By applying all available standards of ordinary reason and logic (there are, after all, no usable historical points of reference in such unprecedented situations), Washington could most suitably determine that certain nuclear threats against Iran would serve American security interests only when Iranian military capacities, though still non-nuclear, were convincingly overwhelming. Any such daunting scenario, though difficult to imagine ex nihilo, might nonetheless be conceivable. This “strategic dialectic” holds most convincingly if Tehran were willing to escalate (a) to massive direct conventional attacks upon American territories or populations, and/or (b) to the significant use of biological warfare capabilities.

In any matter of prospective biological warfare, it is worth noting that we are currently in the midst of a naturally-occurring biological “assault,” and that even in the complete absence of any specific adversarial animus or intent, the injurious consequences are already at the outer limits of tolerability and sustainability.

 Inter alia, all this should now imply a primary obligation for the United States (c) to focus continuously on incremental enhancements to its implicit nuclear deterrence posture; and (d) to develop a wide and nuanced range of plausible nuclear retaliatory options. The specific rationale of (d) (above), is the counter-intuitive understanding that credibility of nuclear threats could sometime vary inversely with perceived levels of destructiveness. In certain  foreseeable circumstances, this means that the successful nuclear deterrence of Iran could depend upon nuclear weapons that are deemed sufficiently low-yield or small.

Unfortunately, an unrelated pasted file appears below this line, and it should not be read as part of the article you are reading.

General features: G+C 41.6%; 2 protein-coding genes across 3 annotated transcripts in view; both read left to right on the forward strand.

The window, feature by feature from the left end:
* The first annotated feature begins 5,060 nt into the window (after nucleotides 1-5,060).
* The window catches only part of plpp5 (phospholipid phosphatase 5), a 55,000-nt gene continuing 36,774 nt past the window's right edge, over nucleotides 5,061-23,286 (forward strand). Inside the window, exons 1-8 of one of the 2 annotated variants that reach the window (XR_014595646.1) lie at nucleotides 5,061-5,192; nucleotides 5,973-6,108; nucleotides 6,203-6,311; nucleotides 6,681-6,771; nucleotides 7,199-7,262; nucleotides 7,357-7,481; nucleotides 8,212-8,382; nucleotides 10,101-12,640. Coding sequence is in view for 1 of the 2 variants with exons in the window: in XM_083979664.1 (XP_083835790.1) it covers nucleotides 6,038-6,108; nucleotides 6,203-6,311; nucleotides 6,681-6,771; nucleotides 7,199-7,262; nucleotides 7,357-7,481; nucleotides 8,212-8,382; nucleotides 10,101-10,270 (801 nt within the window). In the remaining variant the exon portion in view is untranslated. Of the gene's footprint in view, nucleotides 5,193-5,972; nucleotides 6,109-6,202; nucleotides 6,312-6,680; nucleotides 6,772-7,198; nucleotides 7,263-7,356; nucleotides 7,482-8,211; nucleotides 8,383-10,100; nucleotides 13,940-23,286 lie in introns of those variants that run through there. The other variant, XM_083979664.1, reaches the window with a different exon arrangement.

Sometimes, in fashioning a national nuclear deterrence posture, counter-intuitive strategic insight is most correctly “on the mark,” and therefore most indispensable. This is likely one of these “multi-layered” times.

  There is more. Washington should continue to bear in mind that any US nuclear posture must focus on prevention rather than punishment. In any and all identifiable circumstances, using a portion of its available nuclear forces for vengeance rather than deterrence would miss the proverbial point; that is, to fully optimize US national security. Any American nuclear weapons use that were based on narrowly corrosive notions of revenge, and even if only as a residual or default option, would be irrational.

 These are all complex intellectual issues, not simply political ones. America’s many-sided nuclear deterrent must be backed up by recognizably robust systems of active defense (BMD), especially if there should arise any determinable reason to fear an irrationalnuclear adversary. Although it is already well-known that no system of active defense can ever be entirely “leak-proof,” there is still good reason to suppose that certain BMD deployments could help safeguard both US civilian populations (soft targets) and American nuclear retaliatory forces (hard targets).[18] This means that technologically advanced anti-missile systems must remain indefinitely as a steadily-modernizing component of this country’s nuclear deterrence posture. Among other elements of permissible self-defense, this suggests continuously expanding emphases on laser-based weapon systems.

While it may at  first sound annoyingly obvious, it must still be remembered that in the bewildering nuclear age, seemingly defensive strategies could sometime be viewed by uneasy adversaries as offensive. This is because the secure foundation of any system of nuclear deterrence must be some reasonable presumption of mutual vulnerability.“Everything is very simple in war,” says Clausewitz, in On War, “but the simplest thing is still difficult.”